Carol may look like a film set in the 1950’s but it feels far more modern than its exterior appears. A slow burning love story that refuses to end on a tragic note, performed by two exceptional leads that doesn’t require any loud professions about sexuality or equality or feminism to make its point.
We first meet Therese Belivet (Rooney Mara) living a fairly simplistic and mundane life working as a shop assistant in a New York department store selling toys but she aspires to be a photographer. She has a sort-of boyfriend Richard (Jake Lacy) who is smitten with her but her feelings toward him are more platonic. Carol Aird (Cate Blanchett) a wealthy socialite no longer loves her husband Harge (Kyle Chandler) but she endures it for the sake of their young daughter. A chance encounter and an almost impromptu road trip between Therese and Carol will irreversibly change both of their lives. From the outset these two women are drawn together like magnets. Therese seems in awe of Carol and her wealthy life and gorgeous clothes. Carol is intrigued by the younger Therese who is free spirited and unburdened by commitment or adult responsibilities. As their relationship begins to blossom we begin to learn more about these two very strong and independent women.
Based on the Patricia Highsmith novel The Price of Salt, director Todd Haynes (Far From Heaven) with screenplay by Phyllis Nagy (Mrs Harris) have done exceptional work with this film and despite it being set in the stuffy conformist Eisenhower era of 50’s America, you can still see and feel some similarities to the landscape of today. To add to this, cinematographer Ed Lachman (Far From Heaven, Erin Brockovich) brings us these richly textured viewpoints predominantly from Therese, like as she stares out a rain spattered taxi window, or scanning the store floor and almost double-taking as her eyes land on Carol. At times we are made to feel like Therese looking out on her world, at others we are merely bystanders watching on from the sidelines. This both serves to make us feel the emotional closeness as well as try to remain objective about our characters. The colour pastels used in the film include a lot of beige or nude skin tones and the muted hues of the blue sky or green in the trees seem to reflect the struggle of our two characters, desperate to brighten their world but trapped and unable to break free from the mundane.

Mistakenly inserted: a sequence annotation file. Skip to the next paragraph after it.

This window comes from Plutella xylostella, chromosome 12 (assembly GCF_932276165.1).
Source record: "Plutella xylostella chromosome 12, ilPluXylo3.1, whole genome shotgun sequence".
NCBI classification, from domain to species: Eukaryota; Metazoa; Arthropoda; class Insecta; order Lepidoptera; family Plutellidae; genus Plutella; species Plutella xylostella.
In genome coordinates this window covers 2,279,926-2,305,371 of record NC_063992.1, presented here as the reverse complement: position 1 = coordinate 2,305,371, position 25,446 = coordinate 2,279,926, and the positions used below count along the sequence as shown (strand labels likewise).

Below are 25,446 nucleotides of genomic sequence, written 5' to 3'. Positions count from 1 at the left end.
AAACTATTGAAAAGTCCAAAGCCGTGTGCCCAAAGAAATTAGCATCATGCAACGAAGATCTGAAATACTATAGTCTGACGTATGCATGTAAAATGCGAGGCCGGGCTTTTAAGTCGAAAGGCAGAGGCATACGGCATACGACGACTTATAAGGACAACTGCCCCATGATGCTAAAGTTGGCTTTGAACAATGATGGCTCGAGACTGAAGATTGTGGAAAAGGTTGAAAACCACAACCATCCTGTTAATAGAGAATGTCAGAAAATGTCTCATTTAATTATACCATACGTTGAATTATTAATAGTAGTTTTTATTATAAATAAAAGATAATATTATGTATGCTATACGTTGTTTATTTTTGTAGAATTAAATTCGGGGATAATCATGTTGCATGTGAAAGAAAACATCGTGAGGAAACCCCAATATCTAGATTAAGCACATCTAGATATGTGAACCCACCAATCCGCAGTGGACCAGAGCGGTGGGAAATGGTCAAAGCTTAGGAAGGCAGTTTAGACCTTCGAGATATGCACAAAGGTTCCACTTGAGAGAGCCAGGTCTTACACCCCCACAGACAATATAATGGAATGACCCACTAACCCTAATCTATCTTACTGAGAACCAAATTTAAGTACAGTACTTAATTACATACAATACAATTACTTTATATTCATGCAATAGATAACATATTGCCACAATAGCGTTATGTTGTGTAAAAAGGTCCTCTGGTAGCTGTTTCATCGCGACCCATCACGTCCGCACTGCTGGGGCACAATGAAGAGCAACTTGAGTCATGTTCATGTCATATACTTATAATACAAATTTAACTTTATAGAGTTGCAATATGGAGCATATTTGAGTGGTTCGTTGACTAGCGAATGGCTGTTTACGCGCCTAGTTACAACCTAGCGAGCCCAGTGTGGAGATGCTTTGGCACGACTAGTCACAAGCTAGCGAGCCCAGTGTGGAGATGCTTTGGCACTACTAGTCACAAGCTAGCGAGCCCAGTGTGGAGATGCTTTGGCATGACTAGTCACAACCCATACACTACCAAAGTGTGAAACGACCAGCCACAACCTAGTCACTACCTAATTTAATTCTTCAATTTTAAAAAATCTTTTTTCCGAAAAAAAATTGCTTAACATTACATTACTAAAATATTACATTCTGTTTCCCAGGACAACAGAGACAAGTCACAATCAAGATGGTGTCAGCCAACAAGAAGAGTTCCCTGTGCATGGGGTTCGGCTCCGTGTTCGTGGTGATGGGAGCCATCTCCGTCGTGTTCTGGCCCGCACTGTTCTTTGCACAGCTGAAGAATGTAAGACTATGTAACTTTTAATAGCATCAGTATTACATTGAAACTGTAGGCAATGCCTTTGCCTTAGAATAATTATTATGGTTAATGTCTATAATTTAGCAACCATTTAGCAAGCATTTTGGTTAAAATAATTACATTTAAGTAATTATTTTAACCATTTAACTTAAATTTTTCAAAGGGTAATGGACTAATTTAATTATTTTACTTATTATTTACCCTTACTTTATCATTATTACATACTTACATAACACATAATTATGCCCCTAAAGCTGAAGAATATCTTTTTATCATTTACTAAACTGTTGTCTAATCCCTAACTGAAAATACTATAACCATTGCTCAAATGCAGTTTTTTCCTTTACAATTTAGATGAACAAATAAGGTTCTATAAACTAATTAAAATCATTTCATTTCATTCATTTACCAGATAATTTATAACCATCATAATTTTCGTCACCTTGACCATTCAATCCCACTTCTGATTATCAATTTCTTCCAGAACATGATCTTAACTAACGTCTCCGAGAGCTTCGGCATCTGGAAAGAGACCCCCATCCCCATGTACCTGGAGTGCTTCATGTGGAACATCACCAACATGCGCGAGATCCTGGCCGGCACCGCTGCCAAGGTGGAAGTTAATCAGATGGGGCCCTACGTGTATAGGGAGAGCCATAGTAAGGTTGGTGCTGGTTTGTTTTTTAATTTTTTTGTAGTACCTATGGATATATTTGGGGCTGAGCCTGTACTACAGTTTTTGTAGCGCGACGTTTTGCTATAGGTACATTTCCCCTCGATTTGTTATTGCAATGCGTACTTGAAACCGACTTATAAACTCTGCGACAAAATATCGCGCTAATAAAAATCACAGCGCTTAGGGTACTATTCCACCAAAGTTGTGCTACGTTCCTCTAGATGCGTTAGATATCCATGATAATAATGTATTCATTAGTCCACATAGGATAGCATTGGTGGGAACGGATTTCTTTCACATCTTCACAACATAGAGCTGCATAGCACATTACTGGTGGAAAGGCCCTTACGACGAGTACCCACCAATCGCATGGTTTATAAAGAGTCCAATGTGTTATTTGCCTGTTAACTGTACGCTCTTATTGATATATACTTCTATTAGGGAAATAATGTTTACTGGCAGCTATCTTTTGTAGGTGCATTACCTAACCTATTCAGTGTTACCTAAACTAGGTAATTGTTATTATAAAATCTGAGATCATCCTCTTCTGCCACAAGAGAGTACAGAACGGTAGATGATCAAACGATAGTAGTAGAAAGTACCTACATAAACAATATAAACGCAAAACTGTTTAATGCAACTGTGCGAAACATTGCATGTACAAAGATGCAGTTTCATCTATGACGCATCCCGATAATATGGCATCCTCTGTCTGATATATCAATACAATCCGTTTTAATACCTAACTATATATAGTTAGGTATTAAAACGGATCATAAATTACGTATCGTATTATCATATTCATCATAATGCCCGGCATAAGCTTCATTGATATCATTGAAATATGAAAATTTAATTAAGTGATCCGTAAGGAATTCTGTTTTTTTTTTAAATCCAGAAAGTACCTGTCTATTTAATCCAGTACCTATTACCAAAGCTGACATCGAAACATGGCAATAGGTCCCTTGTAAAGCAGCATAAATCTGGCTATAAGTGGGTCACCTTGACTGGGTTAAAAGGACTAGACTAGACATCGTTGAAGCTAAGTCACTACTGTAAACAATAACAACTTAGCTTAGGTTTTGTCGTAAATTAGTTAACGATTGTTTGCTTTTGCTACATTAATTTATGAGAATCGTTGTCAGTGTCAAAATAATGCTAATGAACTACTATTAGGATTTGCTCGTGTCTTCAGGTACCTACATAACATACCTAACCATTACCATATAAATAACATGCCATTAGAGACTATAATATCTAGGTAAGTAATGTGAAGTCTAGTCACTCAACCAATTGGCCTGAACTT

It would be easy to walk into this film and say that this is Cate Blanchett’s but once you walk out you will be assured that this is Rooney Mara’s opportunity to shine just as bright. Blanchett of course is a goddess, and for the most part commands herself with precision. Whilst Mara seems to channel an Audrey Hepburn like charm and sensibility, young, sometimes guarded but never foolish. Both of them emit a steeliness and self-reliance in differing ways and Nagy’s script allows both these actors to never be apologetic for who they are. And as with any good romance there is also heartbreak and challenges. Carol’s husband Harge threatens to take sole custody of their child due to her affairs with other women (including her best friend since childhood Abby, played with a hint of snark by Sarah Paulson) which sets in motion the downhill turn of Carol’s and Therese’s relationship. The emotional loss is a bitter sting after the sweet highs of their road trip escapade.
Carol is a beautifully paced slow burning film that allows us to not only explore these characters but also leave a little room for mystery. It is visually sumptuous in design but never feels over the top or extreme. But where this film excels is with its two exceptional leading ladies who give us a love affair that rivals anything Nicholas Sparks-based romances ever gave us.
Review Score: FOUR STARS (OUT OF FIVE)
Running Time: 118 minutes
Carol is screening nationally in Australian cinemas from 14 January 2016 through Transmission Films